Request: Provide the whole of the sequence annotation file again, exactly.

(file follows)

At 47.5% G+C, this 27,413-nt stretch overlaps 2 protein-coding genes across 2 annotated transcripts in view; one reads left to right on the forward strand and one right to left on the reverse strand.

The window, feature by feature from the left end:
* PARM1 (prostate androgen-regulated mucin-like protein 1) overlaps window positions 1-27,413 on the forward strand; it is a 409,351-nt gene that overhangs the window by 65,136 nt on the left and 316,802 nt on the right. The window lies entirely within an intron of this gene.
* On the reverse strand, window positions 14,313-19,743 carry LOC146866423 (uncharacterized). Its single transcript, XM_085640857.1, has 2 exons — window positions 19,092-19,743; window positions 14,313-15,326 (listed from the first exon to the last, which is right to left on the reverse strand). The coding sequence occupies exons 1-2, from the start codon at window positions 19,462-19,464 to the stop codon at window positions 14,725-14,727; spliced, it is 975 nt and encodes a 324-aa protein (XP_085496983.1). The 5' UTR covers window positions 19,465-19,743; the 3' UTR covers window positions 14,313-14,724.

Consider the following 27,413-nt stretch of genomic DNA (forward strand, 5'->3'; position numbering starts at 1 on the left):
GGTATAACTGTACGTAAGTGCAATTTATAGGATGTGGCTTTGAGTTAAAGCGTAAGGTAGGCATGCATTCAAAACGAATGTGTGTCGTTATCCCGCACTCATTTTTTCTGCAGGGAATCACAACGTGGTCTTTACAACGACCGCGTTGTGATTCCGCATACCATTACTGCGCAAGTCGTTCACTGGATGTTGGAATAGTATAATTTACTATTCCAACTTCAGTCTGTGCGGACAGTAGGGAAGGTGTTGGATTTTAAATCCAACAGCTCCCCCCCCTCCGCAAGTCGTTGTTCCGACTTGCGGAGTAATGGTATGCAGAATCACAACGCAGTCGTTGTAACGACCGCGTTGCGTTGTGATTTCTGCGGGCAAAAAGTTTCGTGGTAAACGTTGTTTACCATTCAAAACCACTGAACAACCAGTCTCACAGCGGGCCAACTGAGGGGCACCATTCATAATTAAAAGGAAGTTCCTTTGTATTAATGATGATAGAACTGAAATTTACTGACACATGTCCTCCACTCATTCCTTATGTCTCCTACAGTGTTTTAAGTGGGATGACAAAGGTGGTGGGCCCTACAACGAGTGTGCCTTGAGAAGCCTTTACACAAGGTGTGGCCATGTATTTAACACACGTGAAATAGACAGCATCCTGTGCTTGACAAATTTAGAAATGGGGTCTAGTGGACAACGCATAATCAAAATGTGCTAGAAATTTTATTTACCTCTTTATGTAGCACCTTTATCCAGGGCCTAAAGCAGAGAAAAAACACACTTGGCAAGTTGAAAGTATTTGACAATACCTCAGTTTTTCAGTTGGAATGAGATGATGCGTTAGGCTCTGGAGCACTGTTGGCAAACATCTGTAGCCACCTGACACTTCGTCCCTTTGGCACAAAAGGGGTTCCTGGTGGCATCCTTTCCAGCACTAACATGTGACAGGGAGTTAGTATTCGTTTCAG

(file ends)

At 47.5% G+C, this 27,413-nt stretch overlaps 2 protein-coding genes across 2 annotated transcripts in view; one reads left to right on the forward strand and one right to left on the reverse strand.

The window, feature by feature from the left end:
* PARM1 (prostate androgen-regulated mucin-like protein 1) overlaps window positions 1-27,413 on the forward strand; it is a 409,351-nt gene that overhangs the window by 65,136 nt on the left and 316,802 nt on the right. The window lies entirely within an intron of this gene.
* On the reverse strand, window positions 14,313-19,743 carry LOC146866423 (uncharacterized). Its single transcript, XM_085640857.1, has 2 exons — window positions 19,092-19,743; window positions 14,313-15,326 (listed from the first exon to the last, which is right to left on the reverse strand). The coding sequence occupies exons 1-2, from the start codon at window positions 19,462-19,464 to the stop codon at window positions 14,725-14,727; spliced, it is 975 nt and encodes a 324-aa protein (XP_085496983.1). The 5' UTR covers window positions 19,465-19,743; the 3' UTR covers window positions 14,313-14,724.

Consider the following 27,413-nt stretch of genomic DNA (forward strand, 5'->3'; position numbering starts at 1 on the left):
GGTATAACTGTACGTAAGTGCAATTTATAGGATGTGGCTTTGAGTTAAAGCGTAAGGTAGGCATGCATTCAAAACGAATGTGTGTCGTTATCCCGCACTCATTTTTTCTGCAGGGAATCACAACGTGGTCTTTACAACGACCGCGTTGTGATTCCGCATACCATTACTGCGCAAGTCGTTCACTGGATGTTGGAATAGTATAATTTACTATTCCAACTTCAGTCTGTGCGGACAGTAGGGAAGGTGTTGGATTTTAAATCCAACAGCTCCCCCCCCTCCGCAAGTCGTTGTTCCGACTTGCGGAGTAATGGTATGCAGAATCACAACGCAGTCGTTGTAACGACCGCGTTGCGTTGTGATTTCTGCGGGCAAAAAGTTTCGTGGTAAACGTTGTTTACCATTCAAAACCACTGAACAACCAGTCTCACAGCGGGCCAACTGAGGGGCACCATTCATAATTAAAAGGAAGTTCCTTTGTATTAATGATGATAGAACTGAAATTTACTGACACATGTCCTCCACTCATTCCTTATGTCTCCTACAGTGTTTTAAGTGGGATGACAAAGGTGGTGGGCCCTACAACGAGTGTGCCTTGAGAAGCCTTTACACAAGGTGTGGCCATGTATTTAACACACGTGAAATAGACAGCATCCTGTGCTTGACAAATTTAGAAATGGGGTCTAGTGGACAACGCATAATCAAAATGTGCTAGAAATTTTATTTACCTCTTTATGTAGCACCTTTATCCAGGGCCTAAAGCAGAGAAAAAACACACTTGGCAAGTTGAAAGTATTTGACAATACCTCAGTTTTTCAGTTGGAATGAGATGATGCGTTAGGCTCTGGAGCACTGTTGGCAAACATCTGTAGCCACCTGACACTTCGTCCCTTTGGCACAAAAGGGGTTCCTGGTGGCATCCTTTCCAGCACTAACATGTGACAGGGAGTTAGTATTCGTTTCAG